Ben Deen and Kevin Pelphrey in Nature: "Perspective: Brain scans need a rethink" .
Recent studies, however, have found that when a person moves their head while undergoing functional magnetic resonance imaging (fMRI) -- a method that maps how different neuroanatomical structures of the brain interact in real time, its functional connectivity -- it looks like the neural activity observed in autism. That's a sobering discovery: it means that a major source of evidence for a leading hypothesis on autism, and one that several research teams have pursued for years, may arise from an artifact.
Remember the "dead salmon" study, in which inert tissue placed in the scanner produced results? The statistical methods underlying comparisons of fMRI between cases and controls rely on averaging a multidimensional space across many individuals. A bias doesn't have to be very large to lead to a significant difference between groups:
[A]s one of the new studies showed, even a difference as small as 0.004 millimetre in average head motion across groups of patients can lead to significant differences in correlation strengths.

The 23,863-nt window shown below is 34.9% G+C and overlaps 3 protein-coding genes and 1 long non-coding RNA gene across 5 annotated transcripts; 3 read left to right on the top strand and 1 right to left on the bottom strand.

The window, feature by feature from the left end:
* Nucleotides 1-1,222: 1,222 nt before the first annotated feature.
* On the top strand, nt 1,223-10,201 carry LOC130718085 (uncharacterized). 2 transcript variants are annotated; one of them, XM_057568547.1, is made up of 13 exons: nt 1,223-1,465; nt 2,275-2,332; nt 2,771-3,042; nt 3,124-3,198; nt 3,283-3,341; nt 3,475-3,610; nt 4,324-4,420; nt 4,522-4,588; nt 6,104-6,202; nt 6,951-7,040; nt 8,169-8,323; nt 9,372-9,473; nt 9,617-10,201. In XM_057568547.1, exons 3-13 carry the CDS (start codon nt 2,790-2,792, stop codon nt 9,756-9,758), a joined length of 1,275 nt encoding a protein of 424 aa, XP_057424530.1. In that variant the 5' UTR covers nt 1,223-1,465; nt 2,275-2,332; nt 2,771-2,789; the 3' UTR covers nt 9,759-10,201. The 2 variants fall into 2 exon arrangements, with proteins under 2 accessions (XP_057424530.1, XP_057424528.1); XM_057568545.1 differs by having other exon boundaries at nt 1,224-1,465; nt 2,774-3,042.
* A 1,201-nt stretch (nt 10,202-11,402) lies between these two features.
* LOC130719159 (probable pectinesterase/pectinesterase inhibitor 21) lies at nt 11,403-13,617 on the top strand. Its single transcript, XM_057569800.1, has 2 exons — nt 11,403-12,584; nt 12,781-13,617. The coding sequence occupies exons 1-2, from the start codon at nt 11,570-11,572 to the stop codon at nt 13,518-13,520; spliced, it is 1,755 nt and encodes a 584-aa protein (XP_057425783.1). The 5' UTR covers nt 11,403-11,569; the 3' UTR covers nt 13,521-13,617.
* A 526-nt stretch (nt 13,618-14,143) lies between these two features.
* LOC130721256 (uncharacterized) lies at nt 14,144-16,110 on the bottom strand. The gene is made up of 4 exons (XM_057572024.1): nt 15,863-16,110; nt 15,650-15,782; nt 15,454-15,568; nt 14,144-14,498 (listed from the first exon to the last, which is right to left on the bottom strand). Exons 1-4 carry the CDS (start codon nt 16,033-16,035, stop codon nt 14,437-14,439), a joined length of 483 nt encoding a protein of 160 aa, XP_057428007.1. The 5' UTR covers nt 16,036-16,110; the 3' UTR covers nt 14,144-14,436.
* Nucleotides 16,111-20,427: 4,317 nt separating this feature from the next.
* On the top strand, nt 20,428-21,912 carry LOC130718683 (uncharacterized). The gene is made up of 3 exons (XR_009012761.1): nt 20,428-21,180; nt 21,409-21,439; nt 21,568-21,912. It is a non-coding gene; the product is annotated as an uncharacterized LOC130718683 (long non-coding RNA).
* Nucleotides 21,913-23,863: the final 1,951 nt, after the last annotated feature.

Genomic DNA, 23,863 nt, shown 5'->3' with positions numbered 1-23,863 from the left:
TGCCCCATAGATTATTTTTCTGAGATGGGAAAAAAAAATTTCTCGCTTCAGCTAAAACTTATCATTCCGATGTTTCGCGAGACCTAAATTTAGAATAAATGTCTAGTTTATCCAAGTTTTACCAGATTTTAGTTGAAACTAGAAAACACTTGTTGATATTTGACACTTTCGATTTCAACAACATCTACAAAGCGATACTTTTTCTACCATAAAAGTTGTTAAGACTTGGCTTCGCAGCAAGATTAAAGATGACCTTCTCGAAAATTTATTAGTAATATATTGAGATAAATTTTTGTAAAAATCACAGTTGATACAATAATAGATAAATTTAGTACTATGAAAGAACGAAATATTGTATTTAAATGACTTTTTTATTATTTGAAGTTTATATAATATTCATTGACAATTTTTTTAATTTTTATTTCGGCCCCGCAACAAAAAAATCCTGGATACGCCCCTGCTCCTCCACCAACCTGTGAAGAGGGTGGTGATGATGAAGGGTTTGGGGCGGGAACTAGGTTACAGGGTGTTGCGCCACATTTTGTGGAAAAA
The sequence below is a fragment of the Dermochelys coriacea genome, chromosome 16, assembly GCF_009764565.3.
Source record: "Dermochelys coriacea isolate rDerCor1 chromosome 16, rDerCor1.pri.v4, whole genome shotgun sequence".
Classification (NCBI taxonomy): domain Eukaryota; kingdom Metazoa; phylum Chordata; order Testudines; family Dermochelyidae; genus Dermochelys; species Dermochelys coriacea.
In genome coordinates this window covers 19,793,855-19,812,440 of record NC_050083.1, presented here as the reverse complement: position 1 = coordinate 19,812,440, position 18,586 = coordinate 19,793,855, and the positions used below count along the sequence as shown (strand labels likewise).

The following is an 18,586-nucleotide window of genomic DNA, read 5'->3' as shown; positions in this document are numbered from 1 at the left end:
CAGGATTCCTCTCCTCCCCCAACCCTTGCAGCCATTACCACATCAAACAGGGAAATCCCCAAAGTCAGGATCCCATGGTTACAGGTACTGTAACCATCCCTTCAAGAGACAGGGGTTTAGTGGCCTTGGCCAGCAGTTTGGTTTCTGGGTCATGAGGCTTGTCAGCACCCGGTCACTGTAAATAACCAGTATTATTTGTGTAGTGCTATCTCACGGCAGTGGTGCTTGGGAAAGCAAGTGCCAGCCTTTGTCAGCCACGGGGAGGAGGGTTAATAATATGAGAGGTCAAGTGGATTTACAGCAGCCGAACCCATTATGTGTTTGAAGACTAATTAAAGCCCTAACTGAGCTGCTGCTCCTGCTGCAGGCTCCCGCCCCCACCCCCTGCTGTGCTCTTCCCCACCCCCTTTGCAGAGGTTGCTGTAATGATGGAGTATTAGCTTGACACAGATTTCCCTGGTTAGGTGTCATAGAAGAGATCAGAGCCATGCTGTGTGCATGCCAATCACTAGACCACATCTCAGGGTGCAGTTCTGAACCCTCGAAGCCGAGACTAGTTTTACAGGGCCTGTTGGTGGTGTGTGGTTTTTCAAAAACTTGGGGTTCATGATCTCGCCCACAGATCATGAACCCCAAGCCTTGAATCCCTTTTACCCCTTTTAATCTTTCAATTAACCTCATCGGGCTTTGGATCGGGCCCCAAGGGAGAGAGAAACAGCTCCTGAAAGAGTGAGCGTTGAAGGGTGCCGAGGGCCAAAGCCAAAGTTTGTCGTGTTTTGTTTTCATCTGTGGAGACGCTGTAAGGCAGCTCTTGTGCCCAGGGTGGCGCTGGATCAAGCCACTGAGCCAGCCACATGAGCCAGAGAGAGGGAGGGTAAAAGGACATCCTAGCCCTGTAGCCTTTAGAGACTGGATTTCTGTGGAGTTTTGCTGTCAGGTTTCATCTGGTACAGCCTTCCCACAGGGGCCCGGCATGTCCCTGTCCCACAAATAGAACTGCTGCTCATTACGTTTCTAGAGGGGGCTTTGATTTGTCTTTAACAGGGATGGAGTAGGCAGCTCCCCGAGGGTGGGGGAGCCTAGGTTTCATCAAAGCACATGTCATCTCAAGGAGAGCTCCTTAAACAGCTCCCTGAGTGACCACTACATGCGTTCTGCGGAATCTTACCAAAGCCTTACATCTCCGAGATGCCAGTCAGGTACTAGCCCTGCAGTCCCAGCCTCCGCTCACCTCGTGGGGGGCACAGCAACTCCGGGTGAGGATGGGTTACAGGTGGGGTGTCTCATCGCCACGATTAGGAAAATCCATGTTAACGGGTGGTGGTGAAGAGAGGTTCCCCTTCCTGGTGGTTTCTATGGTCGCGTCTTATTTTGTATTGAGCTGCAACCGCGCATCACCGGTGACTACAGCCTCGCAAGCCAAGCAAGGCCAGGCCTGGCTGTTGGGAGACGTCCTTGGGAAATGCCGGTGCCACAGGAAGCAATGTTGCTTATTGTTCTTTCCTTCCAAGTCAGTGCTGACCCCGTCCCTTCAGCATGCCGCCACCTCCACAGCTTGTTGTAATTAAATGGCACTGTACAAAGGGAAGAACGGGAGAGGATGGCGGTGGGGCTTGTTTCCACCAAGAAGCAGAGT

That's four microns! That is, of course, an average across a large sample, each child has his or her own motion. Imagine trying to get them to average out so that the average motto is precisely equal across a few dozen individuals. And then, as the article discusses ways that might correct for linear biases, you are still left with the possibility that head motion has a nonlinear effect on result, so that the bias survives your attempt to correct for it.
How remarkable, the very complex approaches necessary to deal with a relatively simple phenomenon.